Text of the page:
WordPress is by far the most popular content management system for blog hosting. The wordpress content management system uses the mysql database. If you have a big site with a large number of posts then it can be handy to search the content of every post to find certain text. Sometimes you may even need to replace certain keywords with other keywords. As with most content management setups there is probably a plugin that will do just that, but it is far easier to just use basic sql if you know the structure of the wordpress database.
Within either phpmyadmin or mysqlyog (depending on what you are using) you can use this sql query to find the text that you are looking for:
select * from wp_posts where post_content
like '%content management system%';
The ID that you get back is basically the page id. For example, if I query my database and get back an id of 13449 then that content will reside at http://codytaylor.org/?p=13449. Other useful columns are the post_content which is the content text of the post, post_name which is the title of the post, and the guid which is the full url (before mod_rewrite changes it) so you don’t have to copy and paste the id and append it to your url.
If you need to search and replace some text in more than one post then you can use this sql :
UPDATE wp_posts SET post_content = REPLACE (
post_content, 'content management system', 'CMS');
That SQL query will replace the ‘content management system’ with ‘CMS’.
Here are a few more little known tricks that can be used to get better results from the google search engine. Save some bandwidth and tell your friends.
You can add all sorts of arguments to your google search query. The most useful that I’ve found so far is filetype. This allows you to specify the type of file that you want to search for.
If I type :
into the google search engine then I only get pdf files in my search results, most of which are useful instructional manuals on the iphone.
There are many other arguments that can be useful:
Google automatically removes certain words from searches. These are called stop words and consist of words like ‘I’, ‘a’, ‘the’, and ‘of’. To force google to use these words then add a ‘+’ to the begining of the word. So searching for a statement with ‘+the’ in it would force the query to look for the ‘the’. If you don’t care wheter these words are included in the search then why even enter them?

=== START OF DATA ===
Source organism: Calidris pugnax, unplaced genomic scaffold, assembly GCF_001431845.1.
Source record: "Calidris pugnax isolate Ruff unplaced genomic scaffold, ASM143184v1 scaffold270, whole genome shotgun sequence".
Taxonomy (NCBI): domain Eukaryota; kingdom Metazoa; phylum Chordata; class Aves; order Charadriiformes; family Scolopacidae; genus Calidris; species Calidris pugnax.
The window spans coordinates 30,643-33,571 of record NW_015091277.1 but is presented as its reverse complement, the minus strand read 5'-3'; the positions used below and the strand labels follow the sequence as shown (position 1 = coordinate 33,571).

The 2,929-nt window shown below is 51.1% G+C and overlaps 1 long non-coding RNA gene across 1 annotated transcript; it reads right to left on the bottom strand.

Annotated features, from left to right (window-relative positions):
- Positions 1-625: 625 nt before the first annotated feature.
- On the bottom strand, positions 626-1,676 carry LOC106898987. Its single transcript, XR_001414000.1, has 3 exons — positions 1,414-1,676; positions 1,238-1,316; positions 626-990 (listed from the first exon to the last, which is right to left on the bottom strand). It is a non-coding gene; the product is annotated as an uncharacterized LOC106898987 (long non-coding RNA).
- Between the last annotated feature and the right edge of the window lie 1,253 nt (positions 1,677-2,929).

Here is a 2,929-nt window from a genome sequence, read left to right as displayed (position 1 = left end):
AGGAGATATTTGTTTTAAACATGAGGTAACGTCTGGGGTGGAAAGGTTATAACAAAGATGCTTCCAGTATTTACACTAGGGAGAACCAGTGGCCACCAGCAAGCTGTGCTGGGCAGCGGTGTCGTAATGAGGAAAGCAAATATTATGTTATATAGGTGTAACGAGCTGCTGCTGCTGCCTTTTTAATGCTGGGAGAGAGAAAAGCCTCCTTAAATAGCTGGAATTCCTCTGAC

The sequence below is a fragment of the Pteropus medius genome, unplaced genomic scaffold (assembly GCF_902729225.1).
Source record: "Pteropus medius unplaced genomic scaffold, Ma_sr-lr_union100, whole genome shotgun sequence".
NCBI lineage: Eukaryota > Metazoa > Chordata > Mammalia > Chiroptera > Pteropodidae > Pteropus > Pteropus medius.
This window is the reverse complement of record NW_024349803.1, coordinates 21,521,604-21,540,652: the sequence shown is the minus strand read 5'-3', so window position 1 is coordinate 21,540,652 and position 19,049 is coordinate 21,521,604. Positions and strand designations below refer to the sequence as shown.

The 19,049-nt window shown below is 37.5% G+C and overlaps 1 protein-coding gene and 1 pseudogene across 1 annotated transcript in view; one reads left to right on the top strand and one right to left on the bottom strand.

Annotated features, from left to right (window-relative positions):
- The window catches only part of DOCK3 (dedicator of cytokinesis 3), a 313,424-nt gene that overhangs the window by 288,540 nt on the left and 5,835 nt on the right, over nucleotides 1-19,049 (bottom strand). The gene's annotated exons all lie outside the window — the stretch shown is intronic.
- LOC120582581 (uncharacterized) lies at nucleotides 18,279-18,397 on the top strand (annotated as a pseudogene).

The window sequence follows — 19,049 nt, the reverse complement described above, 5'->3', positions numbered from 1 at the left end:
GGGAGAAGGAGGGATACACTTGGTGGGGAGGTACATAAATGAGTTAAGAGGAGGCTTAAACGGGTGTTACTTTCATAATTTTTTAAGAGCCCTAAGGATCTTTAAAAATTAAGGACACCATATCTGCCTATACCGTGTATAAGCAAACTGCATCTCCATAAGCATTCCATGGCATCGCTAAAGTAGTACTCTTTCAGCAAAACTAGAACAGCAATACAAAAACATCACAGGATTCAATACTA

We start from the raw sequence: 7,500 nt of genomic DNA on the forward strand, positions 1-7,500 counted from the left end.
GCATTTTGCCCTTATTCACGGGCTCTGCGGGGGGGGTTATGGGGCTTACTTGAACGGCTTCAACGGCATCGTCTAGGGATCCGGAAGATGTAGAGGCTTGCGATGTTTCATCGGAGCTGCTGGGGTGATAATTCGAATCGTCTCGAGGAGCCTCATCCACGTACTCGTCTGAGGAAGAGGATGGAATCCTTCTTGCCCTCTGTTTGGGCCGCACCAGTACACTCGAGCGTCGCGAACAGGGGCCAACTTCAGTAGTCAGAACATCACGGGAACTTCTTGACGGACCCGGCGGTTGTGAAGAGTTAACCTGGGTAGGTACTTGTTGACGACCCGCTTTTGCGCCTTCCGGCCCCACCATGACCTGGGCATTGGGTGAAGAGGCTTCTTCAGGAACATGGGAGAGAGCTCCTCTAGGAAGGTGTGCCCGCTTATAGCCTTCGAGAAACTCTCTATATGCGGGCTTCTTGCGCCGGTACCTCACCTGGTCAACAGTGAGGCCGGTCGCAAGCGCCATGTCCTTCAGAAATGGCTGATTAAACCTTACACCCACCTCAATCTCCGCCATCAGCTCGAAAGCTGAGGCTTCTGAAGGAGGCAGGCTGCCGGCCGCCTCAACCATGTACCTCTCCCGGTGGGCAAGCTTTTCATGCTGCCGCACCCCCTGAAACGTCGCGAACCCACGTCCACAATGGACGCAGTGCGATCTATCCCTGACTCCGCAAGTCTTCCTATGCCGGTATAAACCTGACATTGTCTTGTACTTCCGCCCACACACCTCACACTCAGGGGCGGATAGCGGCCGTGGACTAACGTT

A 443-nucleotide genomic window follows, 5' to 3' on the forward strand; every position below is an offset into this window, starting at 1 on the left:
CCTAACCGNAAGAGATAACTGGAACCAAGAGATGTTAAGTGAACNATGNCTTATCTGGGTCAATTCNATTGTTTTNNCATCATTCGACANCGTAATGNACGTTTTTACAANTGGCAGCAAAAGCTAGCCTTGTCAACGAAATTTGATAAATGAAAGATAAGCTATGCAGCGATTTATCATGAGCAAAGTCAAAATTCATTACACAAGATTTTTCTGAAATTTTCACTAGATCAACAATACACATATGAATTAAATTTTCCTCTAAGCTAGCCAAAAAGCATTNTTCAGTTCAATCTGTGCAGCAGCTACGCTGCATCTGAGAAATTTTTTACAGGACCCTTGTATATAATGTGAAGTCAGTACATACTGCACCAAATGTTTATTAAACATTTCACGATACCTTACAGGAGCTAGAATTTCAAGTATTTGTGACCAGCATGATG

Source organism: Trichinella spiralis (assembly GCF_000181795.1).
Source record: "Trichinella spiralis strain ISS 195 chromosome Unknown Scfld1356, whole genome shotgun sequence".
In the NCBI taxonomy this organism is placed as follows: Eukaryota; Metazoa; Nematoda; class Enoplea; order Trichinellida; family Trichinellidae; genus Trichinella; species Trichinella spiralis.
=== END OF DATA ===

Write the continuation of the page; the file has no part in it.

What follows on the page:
Order and repetition matter.
emphasizes the “codytaylor” and produces different results than searching
The keywords to the left are always given higher precedence in the query.
produces different results than searching
“codytaylor” scp scp
So if you’re looking for a page that is saturated with a specific keyword then you’ll have much more luck if you type it in more than once.
Basic Google Syntax Explanations
Ever see someone spending hours trying to find something in google and just giving up due to the enormous amount of content for any given keyword? I’m amazed at how little everyone knows about using the Google search engine. Most of the population uses google every day but are still unaware of some very basic but extremely simple and effective syntax rules for google queries. This takes energy and bandwidth. In the following I try and outline two of the most common methods of narrowing your search results down to only what you want.
- Basic Boolean: Use ‘AND’ and ‘OR’ in your query. The ‘AND’ will require the result to include both keywords and the ‘OR’ will allow results that have either keywords in them. You can also use the ‘|’ (pipe) character to specify ‘OR’. To make sure that none of the results include a specific word then use the ‘-‘ character in front of the word. So searching ‘cody AND taylor AND -yoyo’ will return results for cody taylor that do not include yoyo.
- Quotes: Use quotes on a query to specify that you only want to search results that are exactly as you write them. If I google codytaylor most of my results are for cody taylor but if I google “codytaylor” then I get results only containing codytaylor without any spaces. Googles forethought in displaying results and splitting up words is very useful but a lot of the time you will want your results to be exactly as you specified. Quotes are also used to specify keyword order. If I wanted results for only the useful and not some sentence or combination of words that include those three words then I would specify “only the useful”. Try it and you’ll notice a huge difference. Try a couple queries to see how much more specific your results become.
These two basic features are surprisingly little known yet so straight forward. Save everyone some bandwidth and explain this to the people around you.
Yes, Google is a verb.
Check out Part 2